On Tue, Sep 16, 2008 at 10:08:15AM -0400, Mark Phippard wrote:
> So what if we were to write a simple library for our auth system that
> used one of these routines for encrypting data and we allowed the
> "key" to be determined at ./configure time? Something like
> --with-svn-key=MY_S3CR3T_K3Y. Would this be any more secure or is it
> trivial to figure out the key that was used by looking at the binary?
This would not be secure at all, no.
Also, I'd think you'd generally want secrets to be per-user,
and not per-binary.
> It seems like if our routine combined this key with the current
> username to encrypt the password it would be a reasonably secure
> option for storing encrypted passwords that would work in environments
> without a GUI. We could still give preference to the gnome and kde
> options at runtime if they are available.
I believe an additional auth cache provider based on GPGME
(http://www.gnupg.org/gpgme.html) could solve your problems.
Everyone using this would need a PGP key pair, the private
part of which would be the secret used when encrypting and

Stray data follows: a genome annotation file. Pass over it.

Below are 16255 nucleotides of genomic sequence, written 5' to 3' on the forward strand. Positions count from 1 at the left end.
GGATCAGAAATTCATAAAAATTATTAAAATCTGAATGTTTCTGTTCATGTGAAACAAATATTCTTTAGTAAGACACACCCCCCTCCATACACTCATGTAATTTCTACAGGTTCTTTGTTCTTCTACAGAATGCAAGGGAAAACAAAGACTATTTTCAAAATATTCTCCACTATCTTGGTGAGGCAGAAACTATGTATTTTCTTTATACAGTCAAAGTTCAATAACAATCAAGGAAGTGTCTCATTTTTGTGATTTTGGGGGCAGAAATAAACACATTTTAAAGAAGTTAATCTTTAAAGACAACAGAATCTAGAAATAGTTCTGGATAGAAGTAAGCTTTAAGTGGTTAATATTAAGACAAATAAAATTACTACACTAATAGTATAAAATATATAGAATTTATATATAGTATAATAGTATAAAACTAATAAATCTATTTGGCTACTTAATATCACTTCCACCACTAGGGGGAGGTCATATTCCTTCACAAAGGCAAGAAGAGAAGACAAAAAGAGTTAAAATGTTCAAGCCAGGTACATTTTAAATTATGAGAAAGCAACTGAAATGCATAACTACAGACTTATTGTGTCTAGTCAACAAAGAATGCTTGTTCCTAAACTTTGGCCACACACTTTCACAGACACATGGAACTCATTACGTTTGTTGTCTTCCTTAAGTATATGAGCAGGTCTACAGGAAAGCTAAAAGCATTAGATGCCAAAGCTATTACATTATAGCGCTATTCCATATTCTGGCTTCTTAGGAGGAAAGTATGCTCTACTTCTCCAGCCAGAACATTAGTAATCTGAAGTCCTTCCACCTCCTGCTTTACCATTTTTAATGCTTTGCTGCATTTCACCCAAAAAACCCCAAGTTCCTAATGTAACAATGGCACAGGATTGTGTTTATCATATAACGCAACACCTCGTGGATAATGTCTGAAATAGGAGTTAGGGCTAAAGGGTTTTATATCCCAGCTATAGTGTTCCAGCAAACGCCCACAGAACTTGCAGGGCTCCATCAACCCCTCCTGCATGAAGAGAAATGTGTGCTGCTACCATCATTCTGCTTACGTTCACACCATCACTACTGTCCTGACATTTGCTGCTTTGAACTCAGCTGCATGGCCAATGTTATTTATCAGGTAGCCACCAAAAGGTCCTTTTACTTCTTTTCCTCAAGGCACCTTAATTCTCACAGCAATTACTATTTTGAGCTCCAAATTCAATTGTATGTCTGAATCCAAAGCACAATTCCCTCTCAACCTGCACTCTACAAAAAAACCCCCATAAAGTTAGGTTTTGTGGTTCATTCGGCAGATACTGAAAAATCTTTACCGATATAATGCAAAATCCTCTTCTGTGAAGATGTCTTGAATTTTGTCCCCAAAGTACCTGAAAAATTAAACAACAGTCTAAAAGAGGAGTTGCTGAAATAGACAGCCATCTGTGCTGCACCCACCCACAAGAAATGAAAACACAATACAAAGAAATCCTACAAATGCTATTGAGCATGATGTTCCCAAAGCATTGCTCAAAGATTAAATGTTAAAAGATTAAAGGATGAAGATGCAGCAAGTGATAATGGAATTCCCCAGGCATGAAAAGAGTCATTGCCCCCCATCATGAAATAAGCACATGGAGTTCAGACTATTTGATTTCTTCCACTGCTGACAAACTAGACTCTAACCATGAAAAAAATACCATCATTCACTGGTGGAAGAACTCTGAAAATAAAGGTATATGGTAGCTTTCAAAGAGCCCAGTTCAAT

decrypting passwords and certificates saved to disk.
This private PGP key can be protected by a passphrase.
GnuPG-2 has an agent, which works much like ssh-agent.
You enter your passphrase once, and the agent remembers it in
locked RAM which will never go to swap. When encrypting/decrypting
passwords, the GPGME library can talk to the agent to get
at the passphrase to decrypt the private key and then use
the private key to encrypt or decrypt the Subversion password
This should not require a GUI, because users can enter the
passphrase via one of the 'pinentry' front-ends, various variants
of which exist -- including an ncurses-based one, which runs in
It is possible to set up PGP key pairs for exclusive use with
Subversion, so people don't even have to use their regular
PGP keys for this if they don't want to.
As far as I can tell your only dependency then would be GnuPG-2,
which may not be readily available on old UNIX and Linux systems,
but should be installable from source. GnuPG-1.x is more widespread,
but I have no idea if GPGME can use it.
Once the PGP keys are set up and a gpg-agent is running, the usability
should match that of KWallet and Gnome Keyring (which I believe use a
"master password" instead of a PGP private key for the secret when
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Received on 2008-09-16 16:47:59 CEST